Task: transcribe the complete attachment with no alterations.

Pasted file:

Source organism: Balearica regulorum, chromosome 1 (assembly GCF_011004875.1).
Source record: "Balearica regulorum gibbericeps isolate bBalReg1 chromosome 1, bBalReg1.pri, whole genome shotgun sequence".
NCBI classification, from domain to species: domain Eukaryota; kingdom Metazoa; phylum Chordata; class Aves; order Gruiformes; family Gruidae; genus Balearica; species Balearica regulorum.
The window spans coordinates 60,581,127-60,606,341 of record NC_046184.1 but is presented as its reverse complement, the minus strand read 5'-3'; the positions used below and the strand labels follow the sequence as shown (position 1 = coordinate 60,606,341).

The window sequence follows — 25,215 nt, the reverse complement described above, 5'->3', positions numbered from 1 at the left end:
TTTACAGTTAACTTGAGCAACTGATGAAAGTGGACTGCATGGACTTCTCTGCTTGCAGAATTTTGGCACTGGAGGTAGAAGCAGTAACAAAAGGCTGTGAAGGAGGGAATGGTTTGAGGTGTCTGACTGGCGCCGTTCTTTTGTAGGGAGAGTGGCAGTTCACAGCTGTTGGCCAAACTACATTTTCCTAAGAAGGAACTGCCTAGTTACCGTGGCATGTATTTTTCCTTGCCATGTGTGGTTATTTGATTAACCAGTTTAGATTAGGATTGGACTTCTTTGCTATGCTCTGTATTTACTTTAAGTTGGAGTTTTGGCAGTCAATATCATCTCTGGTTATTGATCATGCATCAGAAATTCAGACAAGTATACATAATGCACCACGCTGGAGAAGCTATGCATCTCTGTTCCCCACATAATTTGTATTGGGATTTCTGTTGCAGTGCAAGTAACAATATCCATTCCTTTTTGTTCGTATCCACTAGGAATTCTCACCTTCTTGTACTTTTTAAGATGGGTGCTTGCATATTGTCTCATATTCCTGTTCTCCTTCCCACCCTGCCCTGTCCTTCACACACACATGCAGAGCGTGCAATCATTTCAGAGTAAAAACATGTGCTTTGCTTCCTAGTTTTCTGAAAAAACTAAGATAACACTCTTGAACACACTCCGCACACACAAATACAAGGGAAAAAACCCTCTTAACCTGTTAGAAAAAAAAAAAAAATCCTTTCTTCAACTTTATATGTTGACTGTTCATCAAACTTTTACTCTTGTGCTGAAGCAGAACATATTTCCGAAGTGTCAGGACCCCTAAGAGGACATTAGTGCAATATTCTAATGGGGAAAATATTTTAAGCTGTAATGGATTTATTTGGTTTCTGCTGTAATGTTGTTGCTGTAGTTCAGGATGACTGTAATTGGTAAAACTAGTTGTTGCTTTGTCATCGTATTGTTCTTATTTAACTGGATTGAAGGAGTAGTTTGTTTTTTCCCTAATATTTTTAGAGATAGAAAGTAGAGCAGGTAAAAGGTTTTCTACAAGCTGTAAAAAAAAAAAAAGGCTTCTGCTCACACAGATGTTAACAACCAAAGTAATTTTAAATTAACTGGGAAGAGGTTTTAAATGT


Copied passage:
Source organism: Balearica regulorum, chromosome 1 (assembly GCF_011004875.1).
Source record: "Balearica regulorum gibbericeps isolate bBalReg1 chromosome 1, bBalReg1.pri, whole genome shotgun sequence".
NCBI classification, from domain to species: domain Eukaryota; kingdom Metazoa; phylum Chordata; class Aves; order Gruiformes; family Gruidae; genus Balearica; species Balearica regulorum.
The window spans coordinates 60,581,127-60,606,341 of record NC_046184.1 but is presented as its reverse complement, the minus strand read 5'-3'; the positions used below and the strand labels follow the sequence as shown (position 1 = coordinate 60,606,341).

The window sequence follows — 25,215 nt, the reverse complement described above, 5'->3', positions numbered from 1 at the left end:
TTTACAGTTAACTTGAGCAACTGATGAAAGTGGACTGCATGGACTTCTCTGCTTGCAGAATTTTGGCACTGGAGGTAGAAGCAGTAACAAAAGGCTGTGAAGGAGGGAATGGTTTGAGGTGTCTGACTGGCGCCGTTCTTTTGTAGGGAGAGTGGCAGTTCACAGCTGTTGGCCAAACTACATTTTCCTAAGAAGGAACTGCCTAGTTACCGTGGCATGTATTTTTCCTTGCCATGTGTGGTTATTTGATTAACCAGTTTAGATTAGGATTGGACTTCTTTGCTATGCTCTGTATTTACTTTAAGTTGGAGTTTTGGCAGTCAATATCATCTCTGGTTATTGATCATGCATCAGAAATTCAGACAAGTATACATAATGCACCACGCTGGAGAAGCTATGCATCTCTGTTCCCCACATAATTTGTATTGGGATTTCTGTTGCAGTGCAAGTAACAATATCCATTCCTTTTTGTTCGTATCCACTAGGAATTCTCACCTTCTTGTACTTTTTAAGATGGGTGCTTGCATATTGTCTCATATTCCTGTTCTCCTTCCCACCCTGCCCTGTCCTTCACACACACATGCAGAGCGTGCAATCATTTCAGAGTAAAAACATGTGCTTTGCTTCCTAGTTTTCTGAAAAAACTAAGATAACACTCTTGAACACACTCCGCACACACAAATACAAGGGAAAAAACCCTCTTAACCTGTTAGAAAAAAAAAAAAAATCCTTTCTTCAACTTTATATGTTGACTGTTCATCAAACTTTTACTCTTGTGCTGAAGCAGAACATATTTCCGAAGTGTCAGGACCCCTAAGAGGACATTAGTGCAATATTCTAATGGGGAAAATATTTTAAGCTGTAATGGATTTATTTGGTTTCTGCTGTAATGTTGTTGCTGTAGTTCAGGATGACTGTAATTGGTAAAACTAGTTGTTGCTTTGTCATCGTATTGTTCTTATTTAACTGGATTGAAGGAGTAGTTTGTTTTTTCCCTAATATTTTTAGAGATAGAAAGTAGAGCAGGTAAAAGGTTTTCTACAAGCTGTAAAAAAAAAAAAAGGCTTCTGCTCACACAGATGTTAACAACCAAAGTAATTTTAAATTAACTGGGAAGAGGTTTTAAATGT